Buddhist ethics at a national level

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Indrajala
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Buddhist ethics at a national level

Postby Indrajala » Mon Aug 05, 2013 2:44 am

I've been thinking lately how Buddhist ethics are not really appropriate or desirable at a national level.

For instance, we avoid killing as the first precept, but a nation needs to employ violence to suppress and/or deter internal and external threats. If you don't have a police force capable of utilizing lethal force there could easily be chaos. Likewise, a military (a force trained to kill and destroy hostile parties) is necessary for national defence. At times lethal force has to be used.

Stealing is also problematic because at the end of the day a lot of financial systems which benefit a nation are sophisticated forms of exploitation designed to get people as much unearned wealth as possible, whether it be from exploitation of the local proletariat or foreign labour. This is actually necessary because it is access unearned wealth which keeps your people calm and placated. If your country is living beyond its carrying capacity, it is unearned wealth from abroad that makes up for the deficit.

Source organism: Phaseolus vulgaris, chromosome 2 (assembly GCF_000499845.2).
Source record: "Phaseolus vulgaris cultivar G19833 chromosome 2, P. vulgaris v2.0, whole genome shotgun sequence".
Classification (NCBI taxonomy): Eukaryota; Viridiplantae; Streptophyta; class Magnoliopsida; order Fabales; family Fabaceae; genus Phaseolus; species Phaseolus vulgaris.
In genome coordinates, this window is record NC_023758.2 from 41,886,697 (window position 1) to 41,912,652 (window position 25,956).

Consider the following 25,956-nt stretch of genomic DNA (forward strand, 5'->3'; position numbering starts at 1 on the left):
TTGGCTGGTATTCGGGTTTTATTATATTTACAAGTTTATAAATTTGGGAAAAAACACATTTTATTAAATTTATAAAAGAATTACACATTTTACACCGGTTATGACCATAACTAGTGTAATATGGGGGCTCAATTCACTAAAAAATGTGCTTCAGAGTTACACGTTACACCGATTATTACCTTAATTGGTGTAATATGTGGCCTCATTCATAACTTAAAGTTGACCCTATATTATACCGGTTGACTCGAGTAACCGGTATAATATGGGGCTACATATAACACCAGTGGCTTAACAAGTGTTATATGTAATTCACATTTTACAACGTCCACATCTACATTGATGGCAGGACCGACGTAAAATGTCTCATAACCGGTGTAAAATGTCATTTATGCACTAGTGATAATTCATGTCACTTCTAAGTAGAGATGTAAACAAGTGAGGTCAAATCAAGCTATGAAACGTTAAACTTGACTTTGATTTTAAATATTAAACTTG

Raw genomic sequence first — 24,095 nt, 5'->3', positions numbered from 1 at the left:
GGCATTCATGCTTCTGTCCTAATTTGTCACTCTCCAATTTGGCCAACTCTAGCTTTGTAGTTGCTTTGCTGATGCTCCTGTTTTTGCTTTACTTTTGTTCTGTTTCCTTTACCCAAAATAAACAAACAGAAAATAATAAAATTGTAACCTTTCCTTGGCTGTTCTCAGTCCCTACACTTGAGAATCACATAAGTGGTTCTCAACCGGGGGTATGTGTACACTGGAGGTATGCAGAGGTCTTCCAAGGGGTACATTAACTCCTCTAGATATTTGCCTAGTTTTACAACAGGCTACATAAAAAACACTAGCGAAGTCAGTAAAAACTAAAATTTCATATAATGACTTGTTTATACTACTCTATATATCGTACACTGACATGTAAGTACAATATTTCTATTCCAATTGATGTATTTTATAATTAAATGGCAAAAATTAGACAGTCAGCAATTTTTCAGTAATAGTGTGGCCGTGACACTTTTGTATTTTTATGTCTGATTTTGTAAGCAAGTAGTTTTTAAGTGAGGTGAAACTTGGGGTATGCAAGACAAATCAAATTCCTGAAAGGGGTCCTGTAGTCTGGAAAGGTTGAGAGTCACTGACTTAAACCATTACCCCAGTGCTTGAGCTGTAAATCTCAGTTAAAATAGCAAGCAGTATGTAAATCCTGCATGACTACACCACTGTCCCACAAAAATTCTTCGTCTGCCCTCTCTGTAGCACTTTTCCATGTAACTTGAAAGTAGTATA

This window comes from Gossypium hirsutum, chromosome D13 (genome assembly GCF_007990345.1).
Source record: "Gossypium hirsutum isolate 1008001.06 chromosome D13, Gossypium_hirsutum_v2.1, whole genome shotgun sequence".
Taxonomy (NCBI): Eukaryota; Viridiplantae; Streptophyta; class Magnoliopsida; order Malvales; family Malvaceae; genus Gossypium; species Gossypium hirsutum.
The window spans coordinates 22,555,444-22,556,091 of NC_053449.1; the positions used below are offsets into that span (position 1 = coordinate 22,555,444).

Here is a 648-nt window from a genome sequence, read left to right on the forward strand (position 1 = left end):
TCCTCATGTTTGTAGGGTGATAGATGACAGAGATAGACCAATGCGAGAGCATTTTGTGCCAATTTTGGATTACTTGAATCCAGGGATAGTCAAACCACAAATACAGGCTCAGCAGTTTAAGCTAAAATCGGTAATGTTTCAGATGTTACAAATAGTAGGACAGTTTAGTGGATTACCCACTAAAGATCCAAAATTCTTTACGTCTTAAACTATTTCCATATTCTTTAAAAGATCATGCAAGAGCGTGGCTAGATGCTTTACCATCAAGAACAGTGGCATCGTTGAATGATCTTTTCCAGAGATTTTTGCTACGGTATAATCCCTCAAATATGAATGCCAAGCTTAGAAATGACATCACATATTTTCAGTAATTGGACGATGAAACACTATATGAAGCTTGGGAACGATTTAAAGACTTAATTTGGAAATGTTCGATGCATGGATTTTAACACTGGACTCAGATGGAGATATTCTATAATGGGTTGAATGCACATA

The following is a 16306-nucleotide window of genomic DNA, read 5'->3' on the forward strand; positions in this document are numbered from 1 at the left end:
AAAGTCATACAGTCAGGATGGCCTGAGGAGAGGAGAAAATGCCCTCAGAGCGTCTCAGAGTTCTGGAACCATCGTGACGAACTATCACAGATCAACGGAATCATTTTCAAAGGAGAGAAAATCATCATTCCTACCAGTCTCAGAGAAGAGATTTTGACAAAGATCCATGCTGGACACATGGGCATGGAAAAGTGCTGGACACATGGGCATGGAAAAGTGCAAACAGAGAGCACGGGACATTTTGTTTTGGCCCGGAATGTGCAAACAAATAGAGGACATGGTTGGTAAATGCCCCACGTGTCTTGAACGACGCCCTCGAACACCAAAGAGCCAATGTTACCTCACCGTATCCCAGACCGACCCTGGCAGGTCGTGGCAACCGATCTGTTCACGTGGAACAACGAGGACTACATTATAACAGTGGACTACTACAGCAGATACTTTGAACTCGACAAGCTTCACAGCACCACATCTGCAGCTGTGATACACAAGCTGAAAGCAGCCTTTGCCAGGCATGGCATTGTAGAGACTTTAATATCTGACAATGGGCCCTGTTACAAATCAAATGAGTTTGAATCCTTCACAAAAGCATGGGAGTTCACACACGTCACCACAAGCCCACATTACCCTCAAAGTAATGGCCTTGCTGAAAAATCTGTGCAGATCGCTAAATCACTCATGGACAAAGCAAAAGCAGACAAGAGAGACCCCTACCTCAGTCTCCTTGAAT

You could ask people to sacrifice, but people seldom voluntary sacrifice. They become accustom to a certain standard of living and collectively don't downgrade without some kind of revolt.

As we were discussing elsewhere, sexual misconduct to a certain extent is tolerated. Pornography, prostitution and so on might have to be undesirable albeit tolerable vices in a society which values freedom of expression, and would rather not try to stamp out sin.

With respect to lying, a government has to regularly do this to keep the population in check. Honesty and transparency don't really work. You need some level of propaganda, too, to keep the masses on the right track. If you don't do it, then someone else hostile to you will have their own propaganda and benefit from your own lack of skilled lying.